“Every morning we ask the children in each row who has pain, that is the fundamental criteria, to treat children who are having a bad time.”
In addition, the implication of each subprogram in the dental agenda is fundamental for everything to work. “We owe much to the coordinators of each subprogram, “ Rosana says, “without their collaboration whenever we go to a centre, none of this would be possible.
There are two types of treatment for children attending the School Continuity Program: on the one hand, children who have pain or visible urgent problems are treated, on the other hand tooth-seals are made for children who need it. Given the number of children attending each day to the subprograms and the inability to check the mouths of all, the dental team, coinciding with the moment when the monitors check the attendance, makes each morning a selection of the most urgent cases.
“Every morning we ask the children in each row who has pain,” says Rosana, “that is the fundamental criteria, to treat the children who are having a bad time,” she adds, “sometimes even before arriving to their line, children come asking us to see them because they have pain, they recognize us because we have painted a giant tooth on the shirts. ”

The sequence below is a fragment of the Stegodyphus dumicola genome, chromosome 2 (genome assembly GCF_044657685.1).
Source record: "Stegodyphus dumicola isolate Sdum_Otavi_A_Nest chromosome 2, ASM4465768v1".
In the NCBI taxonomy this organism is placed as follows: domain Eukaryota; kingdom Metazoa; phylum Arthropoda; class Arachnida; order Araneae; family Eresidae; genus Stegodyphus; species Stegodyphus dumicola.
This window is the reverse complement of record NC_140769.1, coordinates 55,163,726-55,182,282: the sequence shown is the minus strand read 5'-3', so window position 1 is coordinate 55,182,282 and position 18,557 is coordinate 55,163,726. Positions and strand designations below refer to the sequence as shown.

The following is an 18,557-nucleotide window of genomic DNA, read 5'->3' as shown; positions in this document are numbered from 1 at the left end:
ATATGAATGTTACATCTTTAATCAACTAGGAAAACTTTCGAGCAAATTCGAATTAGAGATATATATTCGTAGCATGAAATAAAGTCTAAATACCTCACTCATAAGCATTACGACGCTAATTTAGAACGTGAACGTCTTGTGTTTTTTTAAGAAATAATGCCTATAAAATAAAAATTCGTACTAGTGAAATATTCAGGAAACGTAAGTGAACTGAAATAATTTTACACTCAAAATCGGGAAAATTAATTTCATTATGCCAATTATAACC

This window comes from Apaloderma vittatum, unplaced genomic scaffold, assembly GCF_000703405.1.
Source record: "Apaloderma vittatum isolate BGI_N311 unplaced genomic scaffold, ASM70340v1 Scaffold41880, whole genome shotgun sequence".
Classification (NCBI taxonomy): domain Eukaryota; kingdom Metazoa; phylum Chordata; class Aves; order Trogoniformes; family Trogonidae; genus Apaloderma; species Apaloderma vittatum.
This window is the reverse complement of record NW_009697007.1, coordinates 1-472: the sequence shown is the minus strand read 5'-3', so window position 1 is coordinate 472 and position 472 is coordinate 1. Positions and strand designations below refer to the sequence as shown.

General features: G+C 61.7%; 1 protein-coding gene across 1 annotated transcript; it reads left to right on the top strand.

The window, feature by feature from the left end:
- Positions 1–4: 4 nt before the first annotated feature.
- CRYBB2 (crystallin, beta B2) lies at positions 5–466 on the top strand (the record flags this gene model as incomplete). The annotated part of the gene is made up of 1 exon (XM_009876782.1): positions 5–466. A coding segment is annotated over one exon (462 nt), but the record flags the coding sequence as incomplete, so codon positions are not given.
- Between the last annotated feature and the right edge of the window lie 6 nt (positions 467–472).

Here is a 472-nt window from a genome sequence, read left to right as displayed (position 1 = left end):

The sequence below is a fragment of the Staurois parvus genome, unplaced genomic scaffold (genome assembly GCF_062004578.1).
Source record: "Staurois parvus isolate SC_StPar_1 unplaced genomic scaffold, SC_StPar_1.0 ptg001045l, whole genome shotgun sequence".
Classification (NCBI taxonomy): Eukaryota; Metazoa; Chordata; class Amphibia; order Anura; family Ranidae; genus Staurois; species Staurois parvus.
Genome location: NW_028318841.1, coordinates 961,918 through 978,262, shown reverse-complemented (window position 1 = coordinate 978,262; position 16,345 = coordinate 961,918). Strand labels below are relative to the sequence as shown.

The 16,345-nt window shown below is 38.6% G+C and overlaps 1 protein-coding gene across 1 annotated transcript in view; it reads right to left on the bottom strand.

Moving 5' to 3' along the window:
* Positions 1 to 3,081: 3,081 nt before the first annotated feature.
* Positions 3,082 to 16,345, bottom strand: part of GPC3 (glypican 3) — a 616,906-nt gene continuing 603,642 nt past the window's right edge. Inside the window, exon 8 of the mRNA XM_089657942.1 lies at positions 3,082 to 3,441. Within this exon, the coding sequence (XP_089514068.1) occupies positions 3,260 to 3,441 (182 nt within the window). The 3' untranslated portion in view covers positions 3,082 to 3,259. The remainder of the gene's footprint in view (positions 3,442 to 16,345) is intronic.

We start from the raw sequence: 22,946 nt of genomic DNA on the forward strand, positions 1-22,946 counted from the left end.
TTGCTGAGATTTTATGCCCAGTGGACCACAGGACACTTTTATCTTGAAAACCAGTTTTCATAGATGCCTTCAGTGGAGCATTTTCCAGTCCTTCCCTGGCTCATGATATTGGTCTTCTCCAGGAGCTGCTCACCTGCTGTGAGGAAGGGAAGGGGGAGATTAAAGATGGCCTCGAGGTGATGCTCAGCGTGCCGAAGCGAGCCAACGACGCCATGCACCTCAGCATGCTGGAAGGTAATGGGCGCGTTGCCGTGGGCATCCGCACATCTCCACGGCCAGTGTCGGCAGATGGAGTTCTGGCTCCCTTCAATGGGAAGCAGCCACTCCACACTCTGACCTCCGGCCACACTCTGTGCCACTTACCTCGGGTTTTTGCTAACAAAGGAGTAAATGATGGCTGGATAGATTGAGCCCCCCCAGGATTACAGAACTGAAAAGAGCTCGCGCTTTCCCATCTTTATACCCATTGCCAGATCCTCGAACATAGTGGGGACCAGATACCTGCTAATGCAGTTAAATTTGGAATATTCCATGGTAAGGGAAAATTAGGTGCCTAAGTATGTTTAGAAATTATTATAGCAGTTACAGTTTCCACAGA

“It is fundamental that they acquire the habit of brushing, otherwise, we will not achieve anything.”
“They have the threshold of pain very high,” says Rosana, “when they say that their mouths hurt, they hurt them a lot. And when we heal them, they do not blink. ”
In addition to children with pain, other children with problems such as infections are also selected, detected with a simple check-up in the line. In total, about sixty children are selected daily to treat in clinic, who go in groups of four to the consultation carried by a Cambodian monitor. The work is perfectly organized: while two children are taken care of – there are two dental chairs – two others wait outside with the Cambodian monitor, who explains to them, with a story that they have prepared for this purpose, the misadventures of a great crocodile that did not care his teeth.
“There are many who believe that chicken is bad, because they have chicken bones among their teeth and they bother them, but instead they have never thought that too much sugar can spoil their teeth.”